Birthright Is Co-Opting Our Future
Every time Hannah Fishman asked her Birthright tour guide a question touching on Palestinian civil rights, she got the same answer: 'It's complicated.'
“It’s complicated.” That was what my Birthright tour guide said when I asked him if Hebron was actually in the State of Israel. It was what he said when someone asked a question about the shabbiness of Bedouin villages in the Negev. It was what he said when we were gazing out over the Old City and East and West Jerusalem from the Haas Promenade. Whenever questions of conflict or civil rights were raised in group discussions on my Birthright trip, he was ready with this all-purpose answer.
Birthright proudly proclaims that it is not a political organization, and that it does not have political goals or programming. Program officials, including CEO Gidi Mark, insist that it is therefore inappropriate to suggest or expect that Birthright trips delve into the political tensions—both internal and external—that Israel experiences.
Avoiding politics, dismissing politics, being “apolitical”—these are political decisions. Birthright does have a political agenda, young American Jews do have political significance, and though the issues really are complicated, the way they were discussed on my Birthright trip was consistently one-sided and simplistic. The particular political lessons Birthright wanted me to take away from the experience were obvious. From the moment our plane landed and we were given a map without the Green Line or any acknowledgment of a border between Israel proper and the occupied territories, to the moment we stood at the edge of the Negev seeing Palestinian towns in the distance and were told to appreciate the beauty of the Judean Hills, it was impossible not to come away with the message that Eretz Israel, the Greater Land of Israel, rightfully belongs only and exclusively to Jews.
This message was not delivered with much subtlety. The one opportunity we had to hear about the conflict or the occupation was a short seminar with Neil Lazarus, who speaks to many Birthright groups. Lazarus presented himself as an impartial figure, with a concern for Israel and Jews. He is nonpartisan only in the most elementary sense—he does not explicitly advocate for one of Israel’s 34 political parties.
His politics, however, were most evident in his discussion of past negotiations. Despite long-standing majorities rejecting subsidies to settlements, despite broad support for a two-state solution including settlement evacuation, and despite Abbas’s intimations that he is willing to give up a right of return (his biggest bargaining chip), Lazarus said that the refugee issue was the primary obstacle to peace. He then went on to strongly imply that the “right of return” was part of a nefarious Palestinian plot to take over all of Israel with more Arabs than Jews and make Israel another Islamic theocracy in the Middle East. One could argue this was simply one perspective offered on the trip. Yet Birthright’s political project is clearly on display at the “Mega Event,” a big get-together of all the trips in the country at a given time. At the mega-event I attended, we were addressed by Miriam Adelson, wife of the key Birthright funder and Bibi Netanyahu and Mitt Romney mega-donor Sheldon Adelson. She told us that when Israel is “threatened,” she wants us to call the White House and call our Members of Congress. Considering the Adelsons’ far-right politics (at a Mega Event last year, Adelson declared to the crowd that “the Palestinians are an invented people”) it was clear what she meant. She meant that we should be paving the way for military action against Iran. She meant that we should be ensuring that there is no daylight between the U.S. and Israel—even when Israel proposes building settlements in E-1 that many argue would spell the end of the two-state solution.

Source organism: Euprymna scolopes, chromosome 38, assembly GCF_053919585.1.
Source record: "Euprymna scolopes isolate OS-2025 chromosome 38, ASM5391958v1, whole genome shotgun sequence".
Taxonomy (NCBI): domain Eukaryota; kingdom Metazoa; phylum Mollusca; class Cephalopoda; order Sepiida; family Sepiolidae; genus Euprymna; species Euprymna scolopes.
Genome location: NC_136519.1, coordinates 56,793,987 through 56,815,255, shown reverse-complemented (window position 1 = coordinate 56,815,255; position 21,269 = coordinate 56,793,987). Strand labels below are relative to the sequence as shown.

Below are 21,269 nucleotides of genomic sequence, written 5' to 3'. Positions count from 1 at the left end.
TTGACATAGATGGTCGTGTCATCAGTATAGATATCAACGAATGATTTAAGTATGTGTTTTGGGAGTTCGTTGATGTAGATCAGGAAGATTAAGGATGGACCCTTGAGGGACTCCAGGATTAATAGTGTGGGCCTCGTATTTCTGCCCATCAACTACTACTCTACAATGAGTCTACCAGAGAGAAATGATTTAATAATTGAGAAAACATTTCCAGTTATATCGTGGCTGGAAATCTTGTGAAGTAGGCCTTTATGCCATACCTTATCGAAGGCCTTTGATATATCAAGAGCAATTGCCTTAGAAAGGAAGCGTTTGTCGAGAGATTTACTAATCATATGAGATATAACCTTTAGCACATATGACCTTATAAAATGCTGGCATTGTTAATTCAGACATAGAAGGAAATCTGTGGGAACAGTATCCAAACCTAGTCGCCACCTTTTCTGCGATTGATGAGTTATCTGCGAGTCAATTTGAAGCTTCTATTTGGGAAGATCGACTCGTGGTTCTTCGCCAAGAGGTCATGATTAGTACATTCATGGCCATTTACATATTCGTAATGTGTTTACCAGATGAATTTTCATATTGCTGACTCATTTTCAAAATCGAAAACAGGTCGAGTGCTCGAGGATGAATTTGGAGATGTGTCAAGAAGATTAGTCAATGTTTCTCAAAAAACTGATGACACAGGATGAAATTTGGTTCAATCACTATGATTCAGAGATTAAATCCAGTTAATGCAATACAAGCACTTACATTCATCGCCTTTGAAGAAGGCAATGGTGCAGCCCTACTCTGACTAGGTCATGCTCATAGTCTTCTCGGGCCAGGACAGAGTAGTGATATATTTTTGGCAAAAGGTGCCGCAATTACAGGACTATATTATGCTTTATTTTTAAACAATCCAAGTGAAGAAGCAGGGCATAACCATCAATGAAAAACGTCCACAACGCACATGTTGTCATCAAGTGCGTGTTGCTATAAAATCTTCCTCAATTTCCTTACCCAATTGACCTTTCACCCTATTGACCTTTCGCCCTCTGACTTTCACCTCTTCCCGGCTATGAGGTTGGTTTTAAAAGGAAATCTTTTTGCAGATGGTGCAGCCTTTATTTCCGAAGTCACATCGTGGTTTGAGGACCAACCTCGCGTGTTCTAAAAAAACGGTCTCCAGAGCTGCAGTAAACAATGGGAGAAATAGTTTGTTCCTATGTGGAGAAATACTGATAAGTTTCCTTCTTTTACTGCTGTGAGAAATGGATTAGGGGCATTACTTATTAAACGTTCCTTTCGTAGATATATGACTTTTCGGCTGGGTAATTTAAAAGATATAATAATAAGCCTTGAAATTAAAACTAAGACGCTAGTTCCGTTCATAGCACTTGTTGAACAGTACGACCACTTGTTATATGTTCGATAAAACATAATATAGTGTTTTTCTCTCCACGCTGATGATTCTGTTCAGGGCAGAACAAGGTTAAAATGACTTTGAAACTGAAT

The consequences of Adelson’s constituency building are real. In Congress, where approximately three billion dollars of aid to Israel is appropriated every year, there is little knowledge of the debates that play out within Israel. On Capitol Hill there is the same surface-level engagement we experienced on the trip. “It’s complicated” is bipartisan code for a refusal to ask difficult questions—I’ve heard a United States Senator say he was confused by criticism of the settlement project in the West Bank because he had been to a settlement and it was “just neighborhoods where people raise their families,” unaware that they are a primary obstacle to a two-state solution. Birthright is attempting to create a generation of people who will echo these points to their representatives, ready to tell their legislators they feel protective of Israel, but who have only a tourist’s scant understanding and experience of the country.
When Gidi Mark compares Birthright trip participants to a weapons system, calling us “insurance” purchased by the government of Israel for the State’s future, he tacitly admits the political agenda he then denies. But the sad reality is that without being honest—without exposing us to the diversity of political thought and personal experience here—Birthright undermines its central goal. If the organization truly cares to build lasting ties between Israel and the Diaspora community, Birthright must invite young American Jews to engage with Israel’s full political reality, rather than avoiding it or—as the case is currently—masking a far-right political agenda as not political at all. If the essence of Zionism is to that the Jewish people should have a place where they can shape their own future, removing or simplifying the politics of Israel during Birthright is tantamount to basic educational negligence. Only when Birthright embraces Israeli politics in all its complexity and divisiveness will they be serving the essence of the Zionist dream.